Digital sales yielded an estimated $1.1 billion in revenue from Internet and mobile sales, up from $380 million in 2004, according to the IFPI “Digital Music Report 2006” unveiled today (Jan. 19)

Digital sales yielded an estimated $1.1 billion in revenue from Internet and mobile sales, up from $380 million in 2004, according to the IFPI “Digital Music Report 2006” unveiled today (Jan. 19) in London.

Consumers worldwide downloaded an estimated 420 million single tracks last year, twenty times more than two years earlier, the publication reveals.

The IFPI attributes the digital growth in part to support by rapid development in legal-music services, an increase in legitimately licensed repertoire, widespread anti-piracy educational campaigns and legal actions against illegal file-sharing.

IFPI chairman and CEO John Kennedy commented: "Two years ago, few could have predicted the extraordinary developments we are seeing in the digital music business today. And there will be further significant growth in 2006 as the digital music market continues to take shape."

In the United States alone, single-track downloads doubled year-on-year to 353 million units in 2005, according to Nielsen SoundScan data. Album downloads rose to 16 million and accounted for nearly 3% of the total U.S. album market.

In Europe, the United Kingdom led the way with 26 million single-track downloads, followed by Germany (21 million) and France (15 million).

A la carte downloads are the most popular method for accessing downloads, thanks largely to the popularity of Apple Computer's iTunes Music Store, which has already sold more than 500 million tracks internationally.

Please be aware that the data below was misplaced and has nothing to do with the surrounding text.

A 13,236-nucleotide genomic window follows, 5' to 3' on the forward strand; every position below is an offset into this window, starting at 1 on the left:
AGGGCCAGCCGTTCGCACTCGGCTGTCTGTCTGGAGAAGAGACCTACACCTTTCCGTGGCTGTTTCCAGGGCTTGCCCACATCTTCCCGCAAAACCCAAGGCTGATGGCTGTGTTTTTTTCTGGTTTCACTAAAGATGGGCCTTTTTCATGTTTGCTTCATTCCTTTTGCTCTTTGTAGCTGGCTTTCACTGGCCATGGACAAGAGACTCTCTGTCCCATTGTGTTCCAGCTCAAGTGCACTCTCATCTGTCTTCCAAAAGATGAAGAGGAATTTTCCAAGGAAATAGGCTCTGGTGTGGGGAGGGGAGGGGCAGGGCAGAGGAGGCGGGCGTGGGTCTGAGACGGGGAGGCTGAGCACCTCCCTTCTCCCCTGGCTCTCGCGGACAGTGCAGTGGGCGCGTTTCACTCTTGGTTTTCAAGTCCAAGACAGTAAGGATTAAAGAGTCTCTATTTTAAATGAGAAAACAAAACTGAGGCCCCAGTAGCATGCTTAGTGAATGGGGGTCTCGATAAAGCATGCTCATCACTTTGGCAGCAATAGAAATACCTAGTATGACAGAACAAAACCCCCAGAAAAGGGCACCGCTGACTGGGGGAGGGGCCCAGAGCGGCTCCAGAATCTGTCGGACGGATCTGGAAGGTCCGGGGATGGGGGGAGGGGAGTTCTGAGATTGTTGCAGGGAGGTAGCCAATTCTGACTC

Subscription-based services are also making an impact, the IFPI notes. Subscription services count roughly 2.8 million members, up more than 80% from 2004.

The number of legal online services reached 335 worldwide in 2005, a 46% rise from 2004. The number of different tracks licensed by labels totaled more than two million, a six-fold rise over the same period the previous year.

The IFPI links the growth of the online music business to the expansion of high-speed broadband Internet services. According to IFPI-compiled data, consumers and businesses paid more than $75 billion to subscribe to broadband services last year, and the number of broadband connections jumped 26% to 190 million worldwide.

Access also improved thanks to the growth of portable digital music players; more than 60 million units were sold for a value of about $9 billion in 2005.

The IFPI predicts increasing popularity of digital music sales in 2006 as mobile phone distribution begins to match online sales in popularity. Globally, there are 1.5 billion mobile phone subscribers, of which 70 million use third-generation high-speed connections.

"The challenges we now face are far too big for any complacency, however," said Kennedy. "In particular we need more cooperation from service providers and music distributors, to help protect intellectual property and contain piracy. It is not enough that they share in the success of the digital music business - they need to take on their share of the responsibilities as well."